May 27th, 2015 by Marie Dershem
Do you see this awesome picture? It is a perfect picture of strong women sprinting to the finish after 60 miles of racing in Frankenmuth. You can see the pure grit on their faces. Standing up, giving their all. It is beautiful.
My only issue with this picture is that it highlights all of the shoulds I’ve been carrying with me since that day. I should have tried different strategies to get away during those 60 miles. I should have used the wind to my advantage. I should have made someone else chase. I should have pulled less. I should have waited instead of charging the last corner and burning out early. I should have caught a strong wheel going into the wind on that downhill finish. I should have been easily seen in the picture… I should have been closer to the front. I should have.
But, the truth of it is clear – as clear as the strength and power in this picture. I should have, but I didn’t. The rest of that Saturday, I replayed various race scenarios, detailing all of those shoulds. Basically, I beat myself up about the race. This, my friends, is not helpful. Then I went the opposite direction, channeling the Saturday Night Live character, Stuart Smalley… a must see if you have no idea what I’m talking about (thus dating myself). But, my Stuart-channeling, self-affirmations weren’t genuine. I’ve never been good at self-promotion, even if it is just me promoting myself to me.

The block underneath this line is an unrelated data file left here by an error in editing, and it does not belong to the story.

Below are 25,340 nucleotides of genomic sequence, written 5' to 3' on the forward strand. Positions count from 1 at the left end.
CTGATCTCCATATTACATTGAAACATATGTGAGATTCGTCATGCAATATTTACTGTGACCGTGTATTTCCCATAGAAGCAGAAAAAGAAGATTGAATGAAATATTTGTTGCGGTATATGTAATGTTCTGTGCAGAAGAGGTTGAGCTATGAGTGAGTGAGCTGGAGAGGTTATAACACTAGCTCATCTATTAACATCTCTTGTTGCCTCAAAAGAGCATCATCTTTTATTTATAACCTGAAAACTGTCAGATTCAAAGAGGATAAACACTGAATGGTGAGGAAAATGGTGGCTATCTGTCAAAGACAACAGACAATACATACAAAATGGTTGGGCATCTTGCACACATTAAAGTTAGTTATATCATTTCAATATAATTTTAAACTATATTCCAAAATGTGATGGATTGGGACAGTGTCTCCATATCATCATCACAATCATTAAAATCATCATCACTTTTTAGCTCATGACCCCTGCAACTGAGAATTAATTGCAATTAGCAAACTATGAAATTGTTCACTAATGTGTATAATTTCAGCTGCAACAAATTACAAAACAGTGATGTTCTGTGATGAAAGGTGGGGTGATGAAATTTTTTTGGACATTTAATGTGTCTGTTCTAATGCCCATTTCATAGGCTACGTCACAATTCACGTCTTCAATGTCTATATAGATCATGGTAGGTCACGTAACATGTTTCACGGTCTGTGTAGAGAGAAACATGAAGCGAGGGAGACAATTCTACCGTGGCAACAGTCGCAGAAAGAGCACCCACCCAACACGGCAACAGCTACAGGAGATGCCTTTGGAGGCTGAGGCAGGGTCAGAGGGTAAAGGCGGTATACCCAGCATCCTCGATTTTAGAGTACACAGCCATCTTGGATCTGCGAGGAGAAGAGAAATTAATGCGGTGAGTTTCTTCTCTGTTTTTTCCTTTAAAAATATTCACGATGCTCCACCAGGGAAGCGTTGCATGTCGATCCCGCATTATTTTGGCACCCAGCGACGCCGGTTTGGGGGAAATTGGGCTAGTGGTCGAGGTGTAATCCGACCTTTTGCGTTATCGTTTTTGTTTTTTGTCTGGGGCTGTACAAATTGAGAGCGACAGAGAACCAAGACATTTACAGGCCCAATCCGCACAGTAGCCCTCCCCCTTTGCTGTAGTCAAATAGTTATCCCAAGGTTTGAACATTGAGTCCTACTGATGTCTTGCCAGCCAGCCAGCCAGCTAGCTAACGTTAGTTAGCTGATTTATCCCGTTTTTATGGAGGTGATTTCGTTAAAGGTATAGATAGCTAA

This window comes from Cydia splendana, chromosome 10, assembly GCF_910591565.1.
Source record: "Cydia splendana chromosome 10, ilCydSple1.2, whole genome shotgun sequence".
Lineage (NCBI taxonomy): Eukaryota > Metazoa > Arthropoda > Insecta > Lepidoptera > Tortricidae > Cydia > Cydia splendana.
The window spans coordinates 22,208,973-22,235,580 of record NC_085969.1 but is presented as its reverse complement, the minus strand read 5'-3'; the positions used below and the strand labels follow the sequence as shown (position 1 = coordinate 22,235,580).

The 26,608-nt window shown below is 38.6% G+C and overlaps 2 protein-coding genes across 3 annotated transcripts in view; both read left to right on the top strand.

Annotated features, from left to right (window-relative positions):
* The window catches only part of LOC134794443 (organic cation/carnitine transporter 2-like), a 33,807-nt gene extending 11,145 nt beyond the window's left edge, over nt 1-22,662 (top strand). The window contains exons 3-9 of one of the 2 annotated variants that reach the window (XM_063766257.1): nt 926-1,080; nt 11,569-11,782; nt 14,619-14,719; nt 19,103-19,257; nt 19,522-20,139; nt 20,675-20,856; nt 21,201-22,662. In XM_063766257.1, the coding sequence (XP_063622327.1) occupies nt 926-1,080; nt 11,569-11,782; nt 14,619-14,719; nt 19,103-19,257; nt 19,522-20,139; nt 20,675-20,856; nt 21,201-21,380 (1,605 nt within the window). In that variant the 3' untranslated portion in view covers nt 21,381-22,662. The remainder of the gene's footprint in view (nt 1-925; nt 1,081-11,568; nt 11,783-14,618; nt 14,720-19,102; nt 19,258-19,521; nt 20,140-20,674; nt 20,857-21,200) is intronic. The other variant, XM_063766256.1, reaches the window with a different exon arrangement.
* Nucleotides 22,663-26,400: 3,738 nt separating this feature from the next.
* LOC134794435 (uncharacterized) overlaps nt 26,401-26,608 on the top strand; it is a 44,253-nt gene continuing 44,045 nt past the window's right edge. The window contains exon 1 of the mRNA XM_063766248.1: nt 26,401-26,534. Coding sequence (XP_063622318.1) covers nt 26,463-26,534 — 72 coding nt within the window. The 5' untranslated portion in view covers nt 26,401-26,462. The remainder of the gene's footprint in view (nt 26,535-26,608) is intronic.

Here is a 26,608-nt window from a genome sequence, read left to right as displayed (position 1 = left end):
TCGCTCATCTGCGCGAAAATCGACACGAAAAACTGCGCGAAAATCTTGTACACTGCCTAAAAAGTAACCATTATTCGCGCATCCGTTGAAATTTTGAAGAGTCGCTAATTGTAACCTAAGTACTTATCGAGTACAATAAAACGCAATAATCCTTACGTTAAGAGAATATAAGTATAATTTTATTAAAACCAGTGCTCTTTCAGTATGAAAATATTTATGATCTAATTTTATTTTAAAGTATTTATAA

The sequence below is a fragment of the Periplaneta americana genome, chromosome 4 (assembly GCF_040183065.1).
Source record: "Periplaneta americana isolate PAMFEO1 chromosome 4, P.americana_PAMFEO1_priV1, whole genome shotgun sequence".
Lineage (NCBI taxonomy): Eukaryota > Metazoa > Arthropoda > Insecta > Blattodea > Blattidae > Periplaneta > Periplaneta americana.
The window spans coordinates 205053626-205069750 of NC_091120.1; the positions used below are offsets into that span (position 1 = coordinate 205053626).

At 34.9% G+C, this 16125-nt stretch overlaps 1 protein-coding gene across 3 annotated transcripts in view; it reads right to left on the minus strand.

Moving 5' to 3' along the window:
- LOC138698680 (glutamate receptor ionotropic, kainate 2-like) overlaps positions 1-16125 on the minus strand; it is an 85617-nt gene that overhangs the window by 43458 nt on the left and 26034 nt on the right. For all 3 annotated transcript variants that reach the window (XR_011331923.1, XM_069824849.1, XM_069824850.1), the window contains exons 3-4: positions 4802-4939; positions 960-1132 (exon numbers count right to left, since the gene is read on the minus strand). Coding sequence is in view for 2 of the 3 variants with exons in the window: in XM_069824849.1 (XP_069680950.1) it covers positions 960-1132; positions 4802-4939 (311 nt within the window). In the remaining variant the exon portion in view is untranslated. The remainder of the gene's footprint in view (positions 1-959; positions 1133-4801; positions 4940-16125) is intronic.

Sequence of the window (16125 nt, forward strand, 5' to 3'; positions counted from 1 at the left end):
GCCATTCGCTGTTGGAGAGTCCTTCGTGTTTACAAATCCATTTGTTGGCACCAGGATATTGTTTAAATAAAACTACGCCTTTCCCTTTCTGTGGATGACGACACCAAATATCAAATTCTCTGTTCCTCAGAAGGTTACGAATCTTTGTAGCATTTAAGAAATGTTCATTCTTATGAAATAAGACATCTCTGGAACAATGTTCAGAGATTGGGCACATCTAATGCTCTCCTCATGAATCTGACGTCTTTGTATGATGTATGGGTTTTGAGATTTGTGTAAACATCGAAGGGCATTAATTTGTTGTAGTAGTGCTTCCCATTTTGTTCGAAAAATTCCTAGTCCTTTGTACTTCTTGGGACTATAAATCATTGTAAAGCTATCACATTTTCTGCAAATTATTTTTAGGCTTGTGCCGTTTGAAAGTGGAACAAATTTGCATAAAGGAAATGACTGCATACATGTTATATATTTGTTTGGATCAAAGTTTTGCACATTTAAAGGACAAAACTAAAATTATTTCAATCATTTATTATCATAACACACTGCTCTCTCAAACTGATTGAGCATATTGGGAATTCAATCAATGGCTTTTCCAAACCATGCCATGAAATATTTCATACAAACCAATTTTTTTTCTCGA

Then, I really began to talk about the race with people who know how to race and have far more experience than I do. I talked about my frustrations. I talked about my shoulds. I talked about what actually happened throughout the race. And, these experienced racers helped me realize several things. First, everyone messes up the sprint finish sometimes. It’s alright. Second, I learned strategies and tactics that are actually really helpful that I can employ in my next race. And, third, I learned that I can be both a strong rider and not make it to the podium.
Many good stories have either a good ending (which my Frankenmuth story does not) or a “moral of the story.” So, you’ll have to be happy with my “moral of the story.”
Don’t should yourself. Learn something from your experience instead. P. S. This moral can be applied outside of bike racing.
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